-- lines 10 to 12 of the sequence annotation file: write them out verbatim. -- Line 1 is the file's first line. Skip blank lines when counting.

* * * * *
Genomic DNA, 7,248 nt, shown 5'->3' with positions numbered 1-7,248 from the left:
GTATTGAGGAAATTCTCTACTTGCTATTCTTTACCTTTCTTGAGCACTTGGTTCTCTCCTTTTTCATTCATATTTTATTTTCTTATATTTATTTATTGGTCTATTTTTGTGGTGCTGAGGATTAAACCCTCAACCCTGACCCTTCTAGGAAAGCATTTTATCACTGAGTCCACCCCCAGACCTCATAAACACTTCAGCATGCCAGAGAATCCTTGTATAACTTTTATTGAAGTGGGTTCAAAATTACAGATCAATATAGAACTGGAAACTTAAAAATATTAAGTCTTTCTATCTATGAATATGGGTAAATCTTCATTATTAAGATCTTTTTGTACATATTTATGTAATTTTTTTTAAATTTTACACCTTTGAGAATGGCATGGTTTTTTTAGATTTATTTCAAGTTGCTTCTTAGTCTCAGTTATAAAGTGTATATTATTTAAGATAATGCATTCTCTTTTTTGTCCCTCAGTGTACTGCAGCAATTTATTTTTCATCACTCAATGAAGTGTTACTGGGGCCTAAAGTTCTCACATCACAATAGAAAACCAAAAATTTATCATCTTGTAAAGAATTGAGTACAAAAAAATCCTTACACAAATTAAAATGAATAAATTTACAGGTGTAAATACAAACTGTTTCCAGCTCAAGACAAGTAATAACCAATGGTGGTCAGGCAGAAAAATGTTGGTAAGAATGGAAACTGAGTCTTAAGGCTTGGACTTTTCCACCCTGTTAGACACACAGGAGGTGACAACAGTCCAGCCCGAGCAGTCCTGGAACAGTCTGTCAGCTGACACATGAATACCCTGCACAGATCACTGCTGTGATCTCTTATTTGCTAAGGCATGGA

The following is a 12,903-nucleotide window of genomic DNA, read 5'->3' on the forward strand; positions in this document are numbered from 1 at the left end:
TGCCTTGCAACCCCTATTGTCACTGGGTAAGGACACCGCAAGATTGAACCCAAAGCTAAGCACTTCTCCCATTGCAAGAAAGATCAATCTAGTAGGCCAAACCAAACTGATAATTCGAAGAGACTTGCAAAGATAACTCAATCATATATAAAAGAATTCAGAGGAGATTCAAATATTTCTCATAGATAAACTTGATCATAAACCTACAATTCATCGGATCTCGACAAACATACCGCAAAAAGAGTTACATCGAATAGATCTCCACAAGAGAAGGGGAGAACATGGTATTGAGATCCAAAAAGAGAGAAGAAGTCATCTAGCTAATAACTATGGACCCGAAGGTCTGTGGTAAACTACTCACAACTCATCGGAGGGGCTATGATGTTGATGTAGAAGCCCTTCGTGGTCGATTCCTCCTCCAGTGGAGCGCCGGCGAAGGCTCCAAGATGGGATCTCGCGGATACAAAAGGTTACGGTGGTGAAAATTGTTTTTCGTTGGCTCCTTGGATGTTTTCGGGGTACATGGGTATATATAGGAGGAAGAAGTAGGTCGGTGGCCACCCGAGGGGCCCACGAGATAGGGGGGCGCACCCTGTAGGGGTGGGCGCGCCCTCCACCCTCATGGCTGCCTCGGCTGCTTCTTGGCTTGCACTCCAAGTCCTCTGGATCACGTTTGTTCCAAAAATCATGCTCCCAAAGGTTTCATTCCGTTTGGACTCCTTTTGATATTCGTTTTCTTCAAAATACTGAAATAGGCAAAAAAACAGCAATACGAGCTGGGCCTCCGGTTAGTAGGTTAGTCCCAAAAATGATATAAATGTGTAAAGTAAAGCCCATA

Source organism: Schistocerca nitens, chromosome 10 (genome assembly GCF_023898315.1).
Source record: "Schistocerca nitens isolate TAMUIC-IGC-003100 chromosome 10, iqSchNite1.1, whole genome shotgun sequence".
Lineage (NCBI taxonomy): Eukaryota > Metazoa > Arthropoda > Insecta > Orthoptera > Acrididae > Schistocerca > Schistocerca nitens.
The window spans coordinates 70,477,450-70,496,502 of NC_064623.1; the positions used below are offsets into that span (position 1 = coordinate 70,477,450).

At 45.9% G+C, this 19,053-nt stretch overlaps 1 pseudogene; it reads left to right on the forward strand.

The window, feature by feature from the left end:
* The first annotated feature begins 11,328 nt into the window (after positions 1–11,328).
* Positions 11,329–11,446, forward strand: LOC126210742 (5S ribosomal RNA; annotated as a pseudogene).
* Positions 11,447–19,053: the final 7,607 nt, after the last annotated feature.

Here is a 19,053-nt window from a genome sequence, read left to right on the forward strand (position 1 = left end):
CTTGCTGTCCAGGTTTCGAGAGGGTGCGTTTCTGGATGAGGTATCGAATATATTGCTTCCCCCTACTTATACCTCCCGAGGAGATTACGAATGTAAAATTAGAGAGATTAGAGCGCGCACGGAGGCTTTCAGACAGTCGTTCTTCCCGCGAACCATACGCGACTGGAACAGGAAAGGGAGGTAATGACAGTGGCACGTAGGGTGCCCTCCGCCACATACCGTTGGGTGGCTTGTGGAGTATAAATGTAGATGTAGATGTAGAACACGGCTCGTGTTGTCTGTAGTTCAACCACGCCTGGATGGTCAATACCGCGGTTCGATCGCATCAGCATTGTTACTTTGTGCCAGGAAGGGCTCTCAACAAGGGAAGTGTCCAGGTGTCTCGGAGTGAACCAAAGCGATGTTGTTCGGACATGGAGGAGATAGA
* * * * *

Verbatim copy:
The window, feature by feature from the left end:
* The first annotated feature begins 11,328 nt into the window (after positions 1–11,328).
* Positions 11,329–11,446, forward strand: LOC126210742 (5S ribosomal RNA; annotated as a pseudogene).